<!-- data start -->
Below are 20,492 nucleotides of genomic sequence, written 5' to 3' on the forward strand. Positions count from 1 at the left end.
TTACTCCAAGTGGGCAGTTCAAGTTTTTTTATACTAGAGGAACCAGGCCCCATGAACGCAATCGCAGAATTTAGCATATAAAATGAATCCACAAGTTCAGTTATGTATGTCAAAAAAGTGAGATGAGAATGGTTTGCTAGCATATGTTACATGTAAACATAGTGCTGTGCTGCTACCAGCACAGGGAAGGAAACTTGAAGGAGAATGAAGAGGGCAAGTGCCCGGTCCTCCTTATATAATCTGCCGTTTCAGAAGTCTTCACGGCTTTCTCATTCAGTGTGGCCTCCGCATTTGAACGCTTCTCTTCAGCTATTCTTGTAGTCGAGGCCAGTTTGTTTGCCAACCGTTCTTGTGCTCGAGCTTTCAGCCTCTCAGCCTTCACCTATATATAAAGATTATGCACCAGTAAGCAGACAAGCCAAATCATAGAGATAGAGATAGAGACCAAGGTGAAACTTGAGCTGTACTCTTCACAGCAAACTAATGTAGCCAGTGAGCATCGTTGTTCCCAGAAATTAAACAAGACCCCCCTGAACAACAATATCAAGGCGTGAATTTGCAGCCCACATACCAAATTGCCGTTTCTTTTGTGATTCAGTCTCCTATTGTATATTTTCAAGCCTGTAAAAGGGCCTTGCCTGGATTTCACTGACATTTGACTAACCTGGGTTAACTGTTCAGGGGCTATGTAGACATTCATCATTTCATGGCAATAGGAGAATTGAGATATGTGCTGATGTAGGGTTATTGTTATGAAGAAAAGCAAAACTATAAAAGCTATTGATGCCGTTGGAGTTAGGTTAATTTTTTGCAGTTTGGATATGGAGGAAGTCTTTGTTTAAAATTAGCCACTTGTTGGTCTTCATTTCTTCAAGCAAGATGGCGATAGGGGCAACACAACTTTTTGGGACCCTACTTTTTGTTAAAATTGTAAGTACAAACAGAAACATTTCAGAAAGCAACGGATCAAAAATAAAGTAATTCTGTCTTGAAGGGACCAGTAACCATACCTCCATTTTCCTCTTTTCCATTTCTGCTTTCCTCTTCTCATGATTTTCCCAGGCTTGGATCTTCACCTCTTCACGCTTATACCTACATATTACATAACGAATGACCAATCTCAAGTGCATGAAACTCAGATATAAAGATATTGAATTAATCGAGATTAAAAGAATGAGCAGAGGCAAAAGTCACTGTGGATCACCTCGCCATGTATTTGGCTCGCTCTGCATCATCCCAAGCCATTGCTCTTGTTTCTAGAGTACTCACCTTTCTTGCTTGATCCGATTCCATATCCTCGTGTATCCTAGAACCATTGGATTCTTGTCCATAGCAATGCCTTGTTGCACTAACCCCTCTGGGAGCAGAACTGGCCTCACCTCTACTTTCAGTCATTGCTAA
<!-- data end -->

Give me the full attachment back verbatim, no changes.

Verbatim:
Below are 20,492 nucleotides of genomic sequence, written 5' to 3' on the forward strand. Positions count from 1 at the left end.
TTACTCCAAGTGGGCAGTTCAAGTTTTTTTATACTAGAGGAACCAGGCCCCATGAACGCAATCGCAGAATTTAGCATATAAAATGAATCCACAAGTTCAGTTATGTATGTCAAAAAAGTGAGATGAGAATGGTTTGCTAGCATATGTTACATGTAAACATAGTGCTGTGCTGCTACCAGCACAGGGAAGGAAACTTGAAGGAGAATGAAGAGGGCAAGTGCCCGGTCCTCCTTATATAATCTGCCGTTTCAGAAGTCTTCACGGCTTTCTCATTCAGTGTGGCCTCCGCATTTGAACGCTTCTCTTCAGCTATTCTTGTAGTCGAGGCCAGTTTGTTTGCCAACCGTTCTTGTGCTCGAGCTTTCAGCCTCTCAGCCTTCACCTATATATAAAGATTATGCACCAGTAAGCAGACAAGCCAAATCATAGAGATAGAGATAGAGACCAAGGTGAAACTTGAGCTGTACTCTTCACAGCAAACTAATGTAGCCAGTGAGCATCGTTGTTCCCAGAAATTAAACAAGACCCCCCTGAACAACAATATCAAGGCGTGAATTTGCAGCCCACATACCAAATTGCCGTTTCTTTTGTGATTCAGTCTCCTATTGTATATTTTCAAGCCTGTAAAAGGGCCTTGCCTGGATTTCACTGACATTTGACTAACCTGGGTTAACTGTTCAGGGGCTATGTAGACATTCATCATTTCATGGCAATAGGAGAATTGAGATATGTGCTGATGTAGGGTTATTGTTATGAAGAAAAGCAAAACTATAAAAGCTATTGATGCCGTTGGAGTTAGGTTAATTTTTTGCAGTTTGGATATGGAGGAAGTCTTTGTTTAAAATTAGCCACTTGTTGGTCTTCATTTCTTCAAGCAAGATGGCGATAGGGGCAACACAACTTTTTGGGACCCTACTTTTTGTTAAAATTGTAAGTACAAACAGAAACATTTCAGAAAGCAACGGATCAAAAATAAAGTAATTCTGTCTTGAAGGGACCAGTAACCATACCTCCATTTTCCTCTTTTCCATTTCTGCTTTCCTCTTCTCATGATTTTCCCAGGCTTGGATCTTCACCTCTTCACGCTTATACCTACATATTACATAACGAATGACCAATCTCAAGTGCATGAAACTCAGATATAAAGATATTGAATTAATCGAGATTAAAAGAATGAGCAGAGGCAAAAGTCACTGTGGATCACCTCGCCATGTATTTGGCTCGCTCTGCATCATCCCAAGCCATTGCTCTTGTTTCTAGAGTACTCACCTTTCTTGCTTGATCCGATTCCATATCCTCGTGTATCCTAGAACCATTGGATTCTTGTCCATAGCAATGCCTTGTTGCACTAACCCCTCTGGGAGCAGAACTGGCCTCACCTCTACTTTCAGTCATTGCTAA